Scientists with the U.S. Department of Energy (DOE)’s Lawrence Berkeley National Laboratory (Berkeley Lab) have reported the first fully integrated nanosystem for artificial photosynthesis. While “artificial leaf” is the popular term for such a system, the key to this success was an “artificial forest.”
When sunlight is absorbed by pigment molecules in a chloroplast, an energized electron is generated that moves from molecule to molecule through a transport chain until ultimately it drives the conversion of carbon dioxide into carbohydrate sugars. The electron transport chain is called a “Z-scheme” because the pattern of movement resembles the letter Z on its side. The researchers also use a Z-scheme in their system, only they deploy two Earth abundant and stable semiconductors – silicon and titanium oxide – loaded with co-catalysts and with an ohmic contact inserted between them. Silicon was used for the hydrogen-generating photocathode and titanium oxide for the oxygen-generating photoanode.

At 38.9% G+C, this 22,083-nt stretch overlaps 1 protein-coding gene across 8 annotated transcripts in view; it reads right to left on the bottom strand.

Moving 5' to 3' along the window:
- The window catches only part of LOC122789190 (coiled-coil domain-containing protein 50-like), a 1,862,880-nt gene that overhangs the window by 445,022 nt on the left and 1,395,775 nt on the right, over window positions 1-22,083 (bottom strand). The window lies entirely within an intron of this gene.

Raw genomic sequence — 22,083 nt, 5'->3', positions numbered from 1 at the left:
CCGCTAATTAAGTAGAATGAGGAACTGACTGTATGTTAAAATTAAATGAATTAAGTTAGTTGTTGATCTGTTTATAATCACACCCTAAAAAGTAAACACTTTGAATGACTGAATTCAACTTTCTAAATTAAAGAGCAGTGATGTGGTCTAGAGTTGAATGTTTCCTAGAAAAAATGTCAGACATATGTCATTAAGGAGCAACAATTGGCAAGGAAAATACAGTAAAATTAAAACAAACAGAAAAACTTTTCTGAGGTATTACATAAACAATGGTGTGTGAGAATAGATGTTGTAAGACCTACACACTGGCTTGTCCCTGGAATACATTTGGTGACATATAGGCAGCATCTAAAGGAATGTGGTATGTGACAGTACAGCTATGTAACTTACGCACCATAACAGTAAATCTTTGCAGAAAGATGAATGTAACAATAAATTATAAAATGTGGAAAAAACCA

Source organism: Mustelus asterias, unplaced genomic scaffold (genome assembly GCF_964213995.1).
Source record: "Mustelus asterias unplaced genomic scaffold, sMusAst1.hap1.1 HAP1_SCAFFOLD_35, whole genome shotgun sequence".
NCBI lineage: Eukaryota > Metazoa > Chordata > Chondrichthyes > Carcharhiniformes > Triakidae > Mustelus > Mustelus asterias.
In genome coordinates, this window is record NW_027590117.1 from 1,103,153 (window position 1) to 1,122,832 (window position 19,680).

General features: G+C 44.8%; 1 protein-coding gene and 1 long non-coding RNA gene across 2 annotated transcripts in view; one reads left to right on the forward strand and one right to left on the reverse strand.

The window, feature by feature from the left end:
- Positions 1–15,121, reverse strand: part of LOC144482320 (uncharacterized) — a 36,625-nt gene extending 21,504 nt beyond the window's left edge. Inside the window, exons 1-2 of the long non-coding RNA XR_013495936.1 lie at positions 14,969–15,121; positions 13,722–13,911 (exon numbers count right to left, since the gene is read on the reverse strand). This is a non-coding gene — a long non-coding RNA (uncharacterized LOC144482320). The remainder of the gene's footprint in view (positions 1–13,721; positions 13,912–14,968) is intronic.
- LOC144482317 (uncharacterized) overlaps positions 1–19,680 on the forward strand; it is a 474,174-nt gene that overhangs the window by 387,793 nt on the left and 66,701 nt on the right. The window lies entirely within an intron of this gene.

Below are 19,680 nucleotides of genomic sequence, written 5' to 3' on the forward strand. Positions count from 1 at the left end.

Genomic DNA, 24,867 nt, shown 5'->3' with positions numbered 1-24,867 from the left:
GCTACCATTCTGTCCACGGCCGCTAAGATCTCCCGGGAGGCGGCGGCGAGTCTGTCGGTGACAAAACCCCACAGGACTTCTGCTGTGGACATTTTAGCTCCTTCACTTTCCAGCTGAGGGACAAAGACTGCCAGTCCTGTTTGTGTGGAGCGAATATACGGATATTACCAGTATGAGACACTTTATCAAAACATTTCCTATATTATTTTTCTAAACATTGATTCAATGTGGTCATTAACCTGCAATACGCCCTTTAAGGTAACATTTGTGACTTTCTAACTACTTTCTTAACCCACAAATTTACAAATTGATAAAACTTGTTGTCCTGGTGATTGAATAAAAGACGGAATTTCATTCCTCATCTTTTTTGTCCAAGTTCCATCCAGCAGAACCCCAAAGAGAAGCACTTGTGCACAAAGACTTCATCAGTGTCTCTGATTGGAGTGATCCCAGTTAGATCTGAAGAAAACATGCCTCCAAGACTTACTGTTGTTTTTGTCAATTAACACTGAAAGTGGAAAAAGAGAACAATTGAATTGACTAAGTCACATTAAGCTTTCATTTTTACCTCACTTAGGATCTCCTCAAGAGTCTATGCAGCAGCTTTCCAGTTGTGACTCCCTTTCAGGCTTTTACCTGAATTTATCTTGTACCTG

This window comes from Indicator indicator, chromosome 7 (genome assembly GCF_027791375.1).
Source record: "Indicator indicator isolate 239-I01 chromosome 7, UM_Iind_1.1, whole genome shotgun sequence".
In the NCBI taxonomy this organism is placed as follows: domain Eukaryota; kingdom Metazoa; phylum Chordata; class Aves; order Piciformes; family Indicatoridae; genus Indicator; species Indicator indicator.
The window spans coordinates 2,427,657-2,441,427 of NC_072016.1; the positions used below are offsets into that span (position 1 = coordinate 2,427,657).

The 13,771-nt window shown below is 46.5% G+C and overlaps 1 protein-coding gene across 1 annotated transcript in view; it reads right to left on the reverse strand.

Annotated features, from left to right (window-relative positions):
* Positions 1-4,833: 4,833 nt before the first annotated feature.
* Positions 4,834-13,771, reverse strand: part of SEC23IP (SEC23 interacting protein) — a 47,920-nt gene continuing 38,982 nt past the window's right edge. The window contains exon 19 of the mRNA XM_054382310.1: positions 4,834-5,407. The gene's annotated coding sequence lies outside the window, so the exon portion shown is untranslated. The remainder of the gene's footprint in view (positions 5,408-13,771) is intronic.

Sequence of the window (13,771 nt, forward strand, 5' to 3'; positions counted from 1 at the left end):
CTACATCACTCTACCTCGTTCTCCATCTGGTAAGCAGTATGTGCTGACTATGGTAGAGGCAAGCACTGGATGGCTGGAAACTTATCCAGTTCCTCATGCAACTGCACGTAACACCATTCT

The tree-like architecture was used to maximize the system’s performance. Like trees in a real forest, the dense arrays of artificial nanowire trees suppress sunlight reflection and provide more surface area for fuel producing reactions. Under simulated sunlight, this integrated nanowire-based artificial photosynthesis system achieved a 0.12-percent solar-to-fuel conversion efficiency.
Also: Learn about a silicon/carbon nanotube photocathode for splitting water.